As someone who used to commute via the tracks for the best part of ten years, I have never understood the appeal of train travel. But a train that can travel through time sounds much more appealing. The hardest choice then is deciding where to go first. I’d go straight to the dinosaurs and see them in all their glory. In Nostalgic Train, this time-travelling carriage is used on a personal journey to rediscover who the protagonist is after arriving in a town with amnesia.
Set in the fictional sleepy town of Natsugiri in Japan, Nostalgic Train features an unnamed protagonist. They wake up on the station platform with no recollection of how they arrived in this town. After a quick exploration, they discover the town is deserted. They are completely alone in this strange land.
With the sound of cicadas buzzing in the air, Natsugiri looks pleasant enough, and as you begin to explore, you start to piece together the story of this town. Split into seven chapters, they start with seemingly exclusive stories involving some of the residents; the child caught by the flow of the river unable to swim, the estranged daughter fleeing her abusive father or the new school teacher holding a dark secret. Each of these tales revolves around a key item that you need to hold onto and board the train with. Do this, and you can change the course of history. But be warned, the new outcome won’t exactly bring a positive conclusion either.
Nostalgic Train isn’t afraid to challenge you with these stories. Even the first story where you save a child from drowning has you questioning whether you made the right decision. The themes of loss, grief and tragedy occur throughout the story.
Later on, the train becomes far less necessary with which to propel the story along. You begin to piece together the mystery surrounding your amnesia, as well as what is going on with Natsugiri in general. As a story, it is a very good one; melancholic but well-rounded and with a good conclusion. How it is told however is another thing entirely.
Nostalgic Train is a walking simulator with very little else. The town and explorable area of Natsugiri takes less than a minute to run from one end to the other, with absolutely nothing you can interact with. The story progresses by running into spherical lights dotted along the floor. After hitting one, text appears on the screen. It will sometimes go into detail about what the protagonist is seeing or finding, and whilst it is well written, we don’t actually see anything change. For example, at one point, a message in a bottle is found or a swordfight occurs. Only there is no bottle to be found nor does any swordfighting actually happen. Everything is within these words; Natsugiri is a static world.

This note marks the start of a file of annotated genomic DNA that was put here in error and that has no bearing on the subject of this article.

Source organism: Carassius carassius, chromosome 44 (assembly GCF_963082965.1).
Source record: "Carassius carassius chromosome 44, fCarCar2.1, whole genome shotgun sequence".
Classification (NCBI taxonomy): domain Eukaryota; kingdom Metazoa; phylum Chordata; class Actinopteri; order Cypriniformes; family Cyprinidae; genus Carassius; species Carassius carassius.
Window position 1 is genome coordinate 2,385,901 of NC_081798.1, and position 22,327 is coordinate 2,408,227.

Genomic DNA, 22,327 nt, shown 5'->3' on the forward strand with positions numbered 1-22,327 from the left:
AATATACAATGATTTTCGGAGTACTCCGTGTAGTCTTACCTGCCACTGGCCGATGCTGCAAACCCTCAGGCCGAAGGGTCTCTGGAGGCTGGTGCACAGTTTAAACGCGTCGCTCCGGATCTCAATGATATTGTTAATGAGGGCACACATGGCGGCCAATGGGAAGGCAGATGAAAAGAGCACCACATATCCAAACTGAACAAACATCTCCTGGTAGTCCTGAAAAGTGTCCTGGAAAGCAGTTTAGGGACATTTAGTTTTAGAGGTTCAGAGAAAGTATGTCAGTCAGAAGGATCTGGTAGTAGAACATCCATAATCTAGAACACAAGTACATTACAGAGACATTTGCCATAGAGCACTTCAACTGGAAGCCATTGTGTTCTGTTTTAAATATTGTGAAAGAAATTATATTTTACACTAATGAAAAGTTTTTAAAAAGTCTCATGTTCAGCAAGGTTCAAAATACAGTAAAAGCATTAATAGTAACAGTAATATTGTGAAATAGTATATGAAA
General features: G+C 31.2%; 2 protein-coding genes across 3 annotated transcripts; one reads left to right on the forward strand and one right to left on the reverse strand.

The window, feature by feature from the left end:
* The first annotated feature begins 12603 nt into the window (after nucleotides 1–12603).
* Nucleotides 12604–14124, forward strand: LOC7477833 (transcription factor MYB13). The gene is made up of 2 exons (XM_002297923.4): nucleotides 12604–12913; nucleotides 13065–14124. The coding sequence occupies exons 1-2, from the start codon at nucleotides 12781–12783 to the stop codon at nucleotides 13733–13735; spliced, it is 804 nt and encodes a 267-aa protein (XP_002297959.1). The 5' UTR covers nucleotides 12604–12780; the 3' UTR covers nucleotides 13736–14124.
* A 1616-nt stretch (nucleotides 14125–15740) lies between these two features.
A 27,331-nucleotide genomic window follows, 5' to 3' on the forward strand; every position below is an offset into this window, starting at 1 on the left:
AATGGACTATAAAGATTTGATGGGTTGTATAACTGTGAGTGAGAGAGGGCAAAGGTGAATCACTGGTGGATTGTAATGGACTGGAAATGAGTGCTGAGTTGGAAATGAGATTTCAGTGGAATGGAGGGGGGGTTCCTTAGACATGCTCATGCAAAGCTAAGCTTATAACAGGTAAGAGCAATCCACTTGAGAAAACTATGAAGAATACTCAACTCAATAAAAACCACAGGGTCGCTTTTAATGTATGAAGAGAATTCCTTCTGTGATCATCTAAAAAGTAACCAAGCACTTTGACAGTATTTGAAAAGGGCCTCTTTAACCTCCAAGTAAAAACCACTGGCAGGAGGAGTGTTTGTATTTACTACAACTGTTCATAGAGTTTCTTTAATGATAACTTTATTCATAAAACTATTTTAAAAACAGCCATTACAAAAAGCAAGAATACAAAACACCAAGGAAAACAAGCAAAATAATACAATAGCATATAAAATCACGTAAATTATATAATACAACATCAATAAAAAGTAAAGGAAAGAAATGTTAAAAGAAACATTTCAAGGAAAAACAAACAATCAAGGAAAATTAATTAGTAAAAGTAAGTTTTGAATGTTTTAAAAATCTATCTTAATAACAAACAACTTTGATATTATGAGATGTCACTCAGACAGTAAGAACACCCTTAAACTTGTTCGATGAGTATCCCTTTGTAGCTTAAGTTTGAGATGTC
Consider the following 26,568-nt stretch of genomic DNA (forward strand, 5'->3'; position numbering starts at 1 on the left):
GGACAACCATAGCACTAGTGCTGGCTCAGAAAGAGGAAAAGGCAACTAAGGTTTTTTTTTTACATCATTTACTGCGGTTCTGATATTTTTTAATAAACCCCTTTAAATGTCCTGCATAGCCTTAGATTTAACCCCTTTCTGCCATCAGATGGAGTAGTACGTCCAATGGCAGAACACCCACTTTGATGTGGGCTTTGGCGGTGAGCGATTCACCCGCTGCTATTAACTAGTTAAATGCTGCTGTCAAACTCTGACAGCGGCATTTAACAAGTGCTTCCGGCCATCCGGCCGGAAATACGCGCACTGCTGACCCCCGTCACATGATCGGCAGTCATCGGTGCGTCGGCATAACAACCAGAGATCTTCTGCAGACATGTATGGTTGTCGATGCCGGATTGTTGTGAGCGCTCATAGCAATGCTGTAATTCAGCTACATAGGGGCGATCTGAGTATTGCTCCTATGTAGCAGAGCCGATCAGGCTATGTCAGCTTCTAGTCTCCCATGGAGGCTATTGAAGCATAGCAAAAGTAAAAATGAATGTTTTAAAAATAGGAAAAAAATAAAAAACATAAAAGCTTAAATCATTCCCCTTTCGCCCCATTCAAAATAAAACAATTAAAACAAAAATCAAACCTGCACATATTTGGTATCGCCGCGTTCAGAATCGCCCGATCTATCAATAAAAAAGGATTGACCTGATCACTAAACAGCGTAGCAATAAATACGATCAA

Perhaps this is made worse by the infrequent poor grammar or the fact that sometimes you can spend upwards of ten minutes reading what is happening rather than actually seeing it. This is a videogame remember, and our medium offers the most freedom. Nostalgic Train doesn’t use a single ounce of the freedom given.
Firewatch has its branching conversations. The Vanishing of Ethan Carter has the horror sections. What Remains of Edith Finch has its interactions. Nostalgic Train simply lacks anything like that. Instead, it is go from A to B, read some text and then move onto C where more text awaits. At times it is reminiscent of Lost Odyssey and the stories from A Thousand Years of Dreams but even these had sound effects alongside captivating storytelling.
This is the Story Mode. Nostalgic Train also has a Free Mode which presents the same non-interactable town but without the story beats. Instead, there are Natsugiri Notes you can read that are found using the same spherical lights. These give a bit of real-life information as to what areas like this were like during the Shōwa period in Japan. Whilst a nice addition, you will have likely explored Natsugiri fully already during Story Mode. All these Natsugiri Notes then serve as are 24 collectibles and 24 ridiculously easy achievements.
Natsugiri is barely saved by the fact it is a beautiful place to explore. The shrine at the top of the hill, the quaint little shops and the stream running down to the beach, it is gorgeous. But it lacks everything else. You can enter the bookshop, but the coffee shop next door is off limits. Even the train itself and the station become redundant after the first hour.
If this were a book, I would totally recommend Nostalgic Train. As a video game though, it is simply devoid of anything to distinguish it as such. Many pessimists would already argue that a walking simulator doesn’t really gamify anything anyway, but they at least add other oddities in there to make up for that. Nostalgic Train paints a beautiful picture. It would just be nice to see it too.
Find your memories and identity in Nostalgic Train on Xbox